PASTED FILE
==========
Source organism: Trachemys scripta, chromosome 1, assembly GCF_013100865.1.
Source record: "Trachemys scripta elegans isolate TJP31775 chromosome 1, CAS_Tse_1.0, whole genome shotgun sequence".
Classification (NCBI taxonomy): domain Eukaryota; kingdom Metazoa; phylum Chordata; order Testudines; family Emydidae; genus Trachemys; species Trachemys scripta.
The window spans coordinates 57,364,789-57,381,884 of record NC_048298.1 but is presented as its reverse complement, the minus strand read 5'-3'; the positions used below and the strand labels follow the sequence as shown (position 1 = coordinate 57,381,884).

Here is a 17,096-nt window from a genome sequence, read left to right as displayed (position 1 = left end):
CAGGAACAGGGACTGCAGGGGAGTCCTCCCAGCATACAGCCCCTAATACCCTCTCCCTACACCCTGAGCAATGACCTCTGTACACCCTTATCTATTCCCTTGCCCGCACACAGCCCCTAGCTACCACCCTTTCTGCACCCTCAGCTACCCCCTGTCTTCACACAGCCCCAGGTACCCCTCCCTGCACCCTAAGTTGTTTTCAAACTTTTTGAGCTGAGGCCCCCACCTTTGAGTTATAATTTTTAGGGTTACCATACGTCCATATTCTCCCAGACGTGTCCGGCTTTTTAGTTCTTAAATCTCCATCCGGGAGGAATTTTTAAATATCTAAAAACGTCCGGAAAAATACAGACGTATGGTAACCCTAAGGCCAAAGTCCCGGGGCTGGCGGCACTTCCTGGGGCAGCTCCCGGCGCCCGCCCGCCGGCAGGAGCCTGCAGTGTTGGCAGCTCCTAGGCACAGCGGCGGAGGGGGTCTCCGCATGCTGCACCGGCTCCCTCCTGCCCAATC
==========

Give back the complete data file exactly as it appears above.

Source organism: Trachemys scripta, chromosome 1, assembly GCF_013100865.1.
Source record: "Trachemys scripta elegans isolate TJP31775 chromosome 1, CAS_Tse_1.0, whole genome shotgun sequence".
Classification (NCBI taxonomy): domain Eukaryota; kingdom Metazoa; phylum Chordata; order Testudines; family Emydidae; genus Trachemys; species Trachemys scripta.
The window spans coordinates 57,364,789-57,381,884 of record NC_048298.1 but is presented as its reverse complement, the minus strand read 5'-3'; the positions used below and the strand labels follow the sequence as shown (position 1 = coordinate 57,381,884).

Here is a 17,096-nt window from a genome sequence, read left to right as displayed (position 1 = left end):
CAGGAACAGGGACTGCAGGGGAGTCCTCCCAGCATACAGCCCCTAATACCCTCTCCCTACACCCTGAGCAATGACCTCTGTACACCCTTATCTATTCCCTTGCCCGCACACAGCCCCTAGCTACCACCCTTTCTGCACCCTCAGCTACCCCCTGTCTTCACACAGCCCCAGGTACCCCTCCCTGCACCCTAAGTTGTTTTCAAACTTTTTGAGCTGAGGCCCCCACCTTTGAGTTATAATTTTTAGGGTTACCATACGTCCATATTCTCCCAGACGTGTCCGGCTTTTTAGTTCTTAAATCTCCATCCGGGAGGAATTTTTAAATATCTAAAAACGTCCGGAAAAATACAGACGTATGGTAACCCTAAGGCCAAAGTCCCGGGGCTGGCGGCACTTCCTGGGGCAGCTCCCGGCGCCCGCCCGCCGGCAGGAGCCTGCAGTGTTGGCAGCTCCTAGGCACAGCGGCGGAGGGGGTCTCCGCATGCTGCACCGGCTCCCTCCTGCCCAATC